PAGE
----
• This trip is not appropriate for beginners.

Some photos here.

Nikau Cave

This is a tourist cave about an hour and a half south west of Auckland. A nearby waterfall makes a pleasant walk through native bush.

  • ¾ day trip.
  • Suitable for all ages.

Trip report, Monday 8 April 2013.

In 2016 NZ Post issued some glowworm stamps that really glow in the dark. The $1.40 stamp is Nikau Cave.

North Head Historic Reserve tunnels

Gun emplacements and connecting tunnels make for an interesting day out, even in wet weather. Don't forget a torch.

  • ½ day trip.
  • Suitable for all ages.

North Head Historic Reserve.
Activities in North Head Historic Reserve.
North Head historic walk.

Otuataua Stonefields Historic Reserve

From the council brochure: This 100 hectare area has been established to protect and preserve the archaeological remains of the communities which thrived on this land for hundreds of years. It is one of the last volcanic areas of Tamaki Makaurau (Auckland) where you can see the large scale stonework and earthwork remains that show how people once lived and worked.

For the more adventurous there are lava caves that can be explored, although they are small and uncomfortable. Some of the grilles can be seen in Google Map's satellite view.

  • ¼ to ½ day trip.
  • Suitable for all ages, there's even a footpath along much of the coast.
  • No toilets, no food allowed within the reserve.

Auckland Council info page.

Rangitoto Island (including lava caves)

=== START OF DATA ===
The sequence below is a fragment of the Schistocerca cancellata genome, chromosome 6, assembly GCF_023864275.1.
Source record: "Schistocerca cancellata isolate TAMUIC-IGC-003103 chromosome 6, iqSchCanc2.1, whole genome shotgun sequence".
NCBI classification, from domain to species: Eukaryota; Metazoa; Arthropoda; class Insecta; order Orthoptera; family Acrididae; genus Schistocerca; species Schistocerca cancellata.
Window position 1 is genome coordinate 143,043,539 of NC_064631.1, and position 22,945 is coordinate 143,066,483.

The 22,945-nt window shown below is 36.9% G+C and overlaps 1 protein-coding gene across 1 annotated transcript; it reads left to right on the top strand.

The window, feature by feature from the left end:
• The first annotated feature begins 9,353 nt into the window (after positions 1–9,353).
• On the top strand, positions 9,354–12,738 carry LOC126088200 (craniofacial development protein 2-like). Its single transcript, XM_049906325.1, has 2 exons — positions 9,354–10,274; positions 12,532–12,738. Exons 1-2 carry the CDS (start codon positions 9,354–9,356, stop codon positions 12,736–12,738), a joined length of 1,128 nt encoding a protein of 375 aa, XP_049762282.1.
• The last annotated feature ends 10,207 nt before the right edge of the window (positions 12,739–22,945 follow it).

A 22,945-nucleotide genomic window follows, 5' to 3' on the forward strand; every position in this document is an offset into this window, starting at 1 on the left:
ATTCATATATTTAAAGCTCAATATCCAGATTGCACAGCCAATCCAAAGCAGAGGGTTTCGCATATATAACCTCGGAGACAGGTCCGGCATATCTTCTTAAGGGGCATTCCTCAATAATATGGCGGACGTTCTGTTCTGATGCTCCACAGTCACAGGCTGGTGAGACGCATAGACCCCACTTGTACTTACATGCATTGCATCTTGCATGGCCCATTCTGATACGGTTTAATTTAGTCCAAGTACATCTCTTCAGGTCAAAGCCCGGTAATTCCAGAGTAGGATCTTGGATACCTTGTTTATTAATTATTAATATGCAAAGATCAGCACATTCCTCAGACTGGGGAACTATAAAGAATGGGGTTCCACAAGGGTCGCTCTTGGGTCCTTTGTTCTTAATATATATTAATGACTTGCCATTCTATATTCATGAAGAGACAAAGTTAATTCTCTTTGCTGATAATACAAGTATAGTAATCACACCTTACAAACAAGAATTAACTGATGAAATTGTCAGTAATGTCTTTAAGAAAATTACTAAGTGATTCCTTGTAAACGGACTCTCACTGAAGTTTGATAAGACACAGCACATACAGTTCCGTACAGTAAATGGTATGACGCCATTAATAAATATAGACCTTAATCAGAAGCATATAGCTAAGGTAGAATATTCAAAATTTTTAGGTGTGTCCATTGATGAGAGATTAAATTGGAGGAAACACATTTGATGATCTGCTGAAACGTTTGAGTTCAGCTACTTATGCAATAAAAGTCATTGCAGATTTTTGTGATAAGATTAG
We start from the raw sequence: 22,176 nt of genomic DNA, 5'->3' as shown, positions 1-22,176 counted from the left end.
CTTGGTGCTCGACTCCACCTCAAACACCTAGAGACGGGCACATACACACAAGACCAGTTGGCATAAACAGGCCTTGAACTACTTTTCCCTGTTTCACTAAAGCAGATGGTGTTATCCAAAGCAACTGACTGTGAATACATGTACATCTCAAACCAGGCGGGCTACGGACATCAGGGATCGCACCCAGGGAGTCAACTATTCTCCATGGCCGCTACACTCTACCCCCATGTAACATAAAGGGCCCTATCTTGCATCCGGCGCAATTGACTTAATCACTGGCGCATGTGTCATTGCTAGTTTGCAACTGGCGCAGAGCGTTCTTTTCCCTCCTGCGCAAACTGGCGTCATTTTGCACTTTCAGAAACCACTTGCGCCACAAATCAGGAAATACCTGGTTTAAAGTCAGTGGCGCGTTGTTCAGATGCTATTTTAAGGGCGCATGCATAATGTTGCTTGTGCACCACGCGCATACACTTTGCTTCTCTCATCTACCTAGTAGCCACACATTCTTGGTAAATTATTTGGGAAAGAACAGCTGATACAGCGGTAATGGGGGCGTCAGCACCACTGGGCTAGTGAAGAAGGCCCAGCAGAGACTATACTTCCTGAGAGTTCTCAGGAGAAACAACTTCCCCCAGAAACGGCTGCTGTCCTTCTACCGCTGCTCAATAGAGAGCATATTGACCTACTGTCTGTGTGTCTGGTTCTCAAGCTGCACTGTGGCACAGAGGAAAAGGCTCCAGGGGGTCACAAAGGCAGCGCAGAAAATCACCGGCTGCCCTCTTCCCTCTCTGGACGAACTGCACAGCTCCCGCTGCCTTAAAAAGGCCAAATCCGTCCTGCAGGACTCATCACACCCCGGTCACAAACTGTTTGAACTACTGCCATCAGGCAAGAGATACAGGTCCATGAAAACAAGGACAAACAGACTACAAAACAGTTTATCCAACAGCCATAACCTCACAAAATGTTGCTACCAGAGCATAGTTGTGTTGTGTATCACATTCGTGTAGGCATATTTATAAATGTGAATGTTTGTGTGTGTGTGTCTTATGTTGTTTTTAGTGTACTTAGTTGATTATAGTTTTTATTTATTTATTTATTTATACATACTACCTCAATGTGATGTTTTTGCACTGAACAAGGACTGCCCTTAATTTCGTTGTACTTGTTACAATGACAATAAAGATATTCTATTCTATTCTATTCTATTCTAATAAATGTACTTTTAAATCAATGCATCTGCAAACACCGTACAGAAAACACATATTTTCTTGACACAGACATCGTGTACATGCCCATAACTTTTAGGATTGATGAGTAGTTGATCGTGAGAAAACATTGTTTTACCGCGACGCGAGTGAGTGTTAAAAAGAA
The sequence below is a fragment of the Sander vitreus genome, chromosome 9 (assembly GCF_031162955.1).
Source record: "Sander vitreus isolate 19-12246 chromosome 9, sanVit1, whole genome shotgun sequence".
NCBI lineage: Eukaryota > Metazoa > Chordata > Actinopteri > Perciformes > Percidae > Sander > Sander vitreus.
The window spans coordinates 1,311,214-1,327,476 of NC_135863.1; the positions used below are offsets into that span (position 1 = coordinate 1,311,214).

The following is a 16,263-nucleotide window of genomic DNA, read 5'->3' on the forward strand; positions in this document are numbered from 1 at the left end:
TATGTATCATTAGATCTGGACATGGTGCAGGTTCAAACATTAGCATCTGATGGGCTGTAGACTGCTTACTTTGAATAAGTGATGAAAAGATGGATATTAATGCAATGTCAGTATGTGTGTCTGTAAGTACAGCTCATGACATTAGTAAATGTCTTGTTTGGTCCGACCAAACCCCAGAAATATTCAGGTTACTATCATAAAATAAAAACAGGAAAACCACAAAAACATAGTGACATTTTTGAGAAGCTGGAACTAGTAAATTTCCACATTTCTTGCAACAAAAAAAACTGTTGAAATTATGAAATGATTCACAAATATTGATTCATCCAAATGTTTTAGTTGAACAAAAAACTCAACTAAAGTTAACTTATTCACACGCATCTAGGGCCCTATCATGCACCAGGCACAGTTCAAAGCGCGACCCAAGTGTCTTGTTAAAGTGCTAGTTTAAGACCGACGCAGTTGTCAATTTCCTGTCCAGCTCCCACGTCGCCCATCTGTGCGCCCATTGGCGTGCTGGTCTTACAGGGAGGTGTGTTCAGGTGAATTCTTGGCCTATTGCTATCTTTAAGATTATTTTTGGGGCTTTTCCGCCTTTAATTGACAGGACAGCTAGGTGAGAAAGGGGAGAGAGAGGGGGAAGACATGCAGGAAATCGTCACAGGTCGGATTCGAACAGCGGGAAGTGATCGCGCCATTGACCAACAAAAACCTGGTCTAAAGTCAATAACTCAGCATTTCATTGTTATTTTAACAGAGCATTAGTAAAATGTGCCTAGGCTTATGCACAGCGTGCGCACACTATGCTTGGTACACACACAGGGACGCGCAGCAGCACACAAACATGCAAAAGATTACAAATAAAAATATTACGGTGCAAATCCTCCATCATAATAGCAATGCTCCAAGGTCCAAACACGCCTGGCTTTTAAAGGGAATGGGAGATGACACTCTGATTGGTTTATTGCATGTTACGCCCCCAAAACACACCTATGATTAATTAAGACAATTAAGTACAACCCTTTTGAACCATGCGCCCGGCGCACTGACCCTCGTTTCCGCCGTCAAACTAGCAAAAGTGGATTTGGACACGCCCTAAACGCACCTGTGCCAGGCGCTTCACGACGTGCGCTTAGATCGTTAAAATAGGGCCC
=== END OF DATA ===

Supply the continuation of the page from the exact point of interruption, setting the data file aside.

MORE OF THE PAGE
A great day away from the city, Rangitoto offers several lava caves and magnificent views from the summit.

  • Full day trip.
  • Suitable for all ages.

Rangitoto Island on Wikipedia.

Ferry timetable.

Waipu Caves

The Waipu Caves are a popular destination for day trips and offer activities for all levels, including caving (with glowworms!), rock climbing and abseiling, bush walks, and exploration. It's about 2 hours north of Auckland (longer in heavy traffic).

  • Full long day trip.
  • Suitable for all ages.

Sadly, in 2017 the idiots at the Whangarei District Council had an ill-conceived new carpark installed at the Waipu Caves Reserve, without consultation with any of the locals who know the place the best and use the place the most. The best shaded picnic spots have been destroyed and the place is now typically full of freedom campers – there for a free place to spend a night, not to enjoy the cave and its surroundings.

Photographic trip report, Sunday 12 October 2014.

In 2016 NZ Post issued some glowworm stamps that really glow in the dark. The $2.50 stamp is Waipu Caves – click for larger version. NZ Post's blurb for this stamp:

The Waipü Caves are in a scenic reserve about 10 kilometres inland from the little boutique village of Waipü. They were first used as tourist caves in the 1870s, a decade before Waitomo Caves, when tourists were transported by horse and buggy.

Tourists were actually visiting Waipu Caves in the mid 1860s.

Whatipu Scientific Reserve (including sea caves)

There are several caves in the cliffs north of the car park. The largest cave used to be used as a dance hall many years ago and there is possibly still part of the dance floor under several metres of sand. A "ghost" has been seen in one of the caves and what looks like a dinosaur poo in another.

  • ¾ to full day trip depending on how much exploring of the caves is wanted. (There are also camp sites.)
  • Suitable for all ages.
  • Accessible at any tide – the sea is over a kilometre away now.

Auckland Council info page.

In August 2013 year 9 student Roy H measured and remapped three of the caves as part of his science fair project. (The first map was made in 1970.) He ascertained three of the caves were the 35th, 39th and 74th longest known sea caves in the world at that time, and found some exciting lines of further research. His project won first place in its category and picked up another couple of awards as well. His maps were included in the June 2014 issue of the North Island Cave Atlas.